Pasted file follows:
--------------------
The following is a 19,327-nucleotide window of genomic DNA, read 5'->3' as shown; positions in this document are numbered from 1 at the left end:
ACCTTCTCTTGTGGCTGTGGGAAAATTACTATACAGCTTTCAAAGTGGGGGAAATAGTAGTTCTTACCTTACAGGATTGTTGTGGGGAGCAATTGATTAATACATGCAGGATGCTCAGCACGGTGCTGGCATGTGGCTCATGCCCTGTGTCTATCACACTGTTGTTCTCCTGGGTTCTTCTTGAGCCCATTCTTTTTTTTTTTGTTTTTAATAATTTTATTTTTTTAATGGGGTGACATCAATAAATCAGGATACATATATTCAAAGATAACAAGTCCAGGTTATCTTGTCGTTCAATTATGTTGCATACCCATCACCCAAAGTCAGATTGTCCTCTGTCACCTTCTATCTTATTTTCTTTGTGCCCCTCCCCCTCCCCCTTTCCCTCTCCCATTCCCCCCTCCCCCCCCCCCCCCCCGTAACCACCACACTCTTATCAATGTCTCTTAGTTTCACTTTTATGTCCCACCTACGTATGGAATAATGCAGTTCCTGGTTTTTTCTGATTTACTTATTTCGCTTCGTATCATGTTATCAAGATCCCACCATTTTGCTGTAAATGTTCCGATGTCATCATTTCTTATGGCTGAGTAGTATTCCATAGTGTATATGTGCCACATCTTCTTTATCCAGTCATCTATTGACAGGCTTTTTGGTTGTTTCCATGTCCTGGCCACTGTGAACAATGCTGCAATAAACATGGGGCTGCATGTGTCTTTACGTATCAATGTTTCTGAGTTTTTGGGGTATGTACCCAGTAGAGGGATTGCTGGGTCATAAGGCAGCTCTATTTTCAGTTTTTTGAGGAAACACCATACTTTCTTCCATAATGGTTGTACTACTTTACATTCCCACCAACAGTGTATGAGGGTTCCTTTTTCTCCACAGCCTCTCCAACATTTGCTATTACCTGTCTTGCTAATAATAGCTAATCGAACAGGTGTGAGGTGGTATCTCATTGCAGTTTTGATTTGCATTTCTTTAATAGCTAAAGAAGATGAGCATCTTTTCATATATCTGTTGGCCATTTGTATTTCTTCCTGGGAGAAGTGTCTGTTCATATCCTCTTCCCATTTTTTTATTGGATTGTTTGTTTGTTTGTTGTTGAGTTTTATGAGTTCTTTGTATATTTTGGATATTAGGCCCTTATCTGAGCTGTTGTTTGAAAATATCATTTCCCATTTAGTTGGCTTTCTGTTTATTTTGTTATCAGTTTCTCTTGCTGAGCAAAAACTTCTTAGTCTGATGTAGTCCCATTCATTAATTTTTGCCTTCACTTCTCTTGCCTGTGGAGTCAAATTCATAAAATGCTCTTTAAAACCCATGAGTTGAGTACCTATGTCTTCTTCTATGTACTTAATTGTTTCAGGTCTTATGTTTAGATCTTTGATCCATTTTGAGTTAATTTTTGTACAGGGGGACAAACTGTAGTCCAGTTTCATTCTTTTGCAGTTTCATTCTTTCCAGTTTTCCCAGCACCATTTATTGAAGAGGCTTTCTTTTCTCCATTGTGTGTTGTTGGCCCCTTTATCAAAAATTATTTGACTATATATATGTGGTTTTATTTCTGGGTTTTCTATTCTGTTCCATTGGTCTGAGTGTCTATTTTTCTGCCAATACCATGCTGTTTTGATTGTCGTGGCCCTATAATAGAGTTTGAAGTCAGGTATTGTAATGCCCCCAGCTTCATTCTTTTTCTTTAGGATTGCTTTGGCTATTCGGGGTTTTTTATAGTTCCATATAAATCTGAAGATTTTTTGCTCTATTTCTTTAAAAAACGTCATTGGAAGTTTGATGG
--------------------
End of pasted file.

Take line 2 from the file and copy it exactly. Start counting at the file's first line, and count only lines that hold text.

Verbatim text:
ACCTTCTCTTGTGGCTGTGGGAAAATTACTATACAGCTTTCAAAGTGGGGGAAATAGTAGTTCTTACCTTACAGGATTGTTGTGGGGAGCAATTGATTAATACATGCAGGATGCTCAGCACGGTGCTGGCATGTGGCTCATGCCCTGTGTCTATCACACTGTTGTTCTCCTGGGTTCTTCTTGAGCCCATTCTTTTTTTTTTTGTTTTTAATAATTTTATTTTTTTAATGGGGTGACATCAATAAATCAGGATACATATATTCAAAGATAACAAGTCCAGGTTATCTTGTCGTTCAATTATGTTGCATACCCATCACCCAAAGTCAGATTGTCCTCTGTCACCTTCTATCTTATTTTCTTTGTGCCCCTCCCCCTCCCCCTTTCCCTCTCCCATTCCCCCCTCCCCCCCCCCCCCCCCGTAACCACCACACTCTTATCAATGTCTCTTAGTTTCACTTTTATGTCCCACCTACGTATGGAATAATGCAGTTCCTGGTTTTTTCTGATTTACTTATTTCGCTTCGTATCATGTTATCAAGATCCCACCATTTTGCTGTAAATGTTCCGATGTCATCATTTCTTATGGCTGAGTAGTATTCCATAGTGTATATGTGCCACATCTTCTTTATCCAGTCATCTATTGACAGGCTTTTTGGTTGTTTCCATGTCCTGGCCACTGTGAACAATGCTGCAATAAACATGGGGCTGCATGTGTCTTTACGTATCAATGTTTCTGAGTTTTTGGGGTATGTACCCAGTAGAGGGATTGCTGGGTCATAAGGCAGCTCTATTTTCAGTTTTTTGAGGAAACACCATACTTTCTTCCATAATGGTTGTACTACTTTACATTCCCACCAACAGTGTATGAGGGTTCCTTTTTCTCCACAGCCTCTCCAACATTTGCTATTACCTGTCTTGCTAATAATAGCTAATCGAACAGGTGTGAGGTGGTATCTCATTGCAGTTTTGATTTGCATTTCTTTAATAGCTAAAGAAGATGAGCATCTTTTCATATATCTGTTGGCCATTTGTATTTCTTCCTGGGAGAAGTGTCTGTTCATATCCTCTTCCCATTTTTTTATTGGATTGTTTGTTTGTTTGTTGTTGAGTTTTATGAGTTCTTTGTATATTTTGGATATTAGGCCCTTATCTGAGCTGTTGTTTGAAAATATCATTTCCCATTTAGTTGGCTTTCTGTTTATTTTGTTATCAGTTTCTCTTGCTGAGCAAAAACTTCTTAGTCTGATGTAGTCCCATTCATTAATTTTTGCCTTCACTTCTCTTGCCTGTGGAGTCAAATTCATAAAATGCTCTTTAAAACCCATGAGTTGAGTACCTATGTCTTCTTCTATGTACTTAATTGTTTCAGGTCTTATGTTTAGATCTTTGATCCATTTTGAGTTAATTTTTGTACAGGGGGACAAACTGTAGTCCAGTTTCATTCTTTTGCAGTTTCATTCTTTCCAGTTTTCCCAGCACCATTTATTGAAGAGGCTTTCTTTTCTCCATTGTGTGTTGTTGGCCCCTTTATCAAAAATTATTTGACTATATATATGTGGTTTTATTTCTGGGTTTTCTATTCTGTTCCATTGGTCTGAGTGTCTATTTTTCTGCCAATACCATGCTGTTTTGATTGTCGTGGCCCTATAATAGAGTTTGAAGTCAGGTATTGTAATGCCCCCAGCTTCATTCTTTTTCTTTAGGATTGCTTTGGCTATTCGGGGTTTTTTATAGTTCCATATAAATCTGAAGATTTTTTGCTCTATTTCTTTAAAAAACGTCATTGGAAGTTTGATGG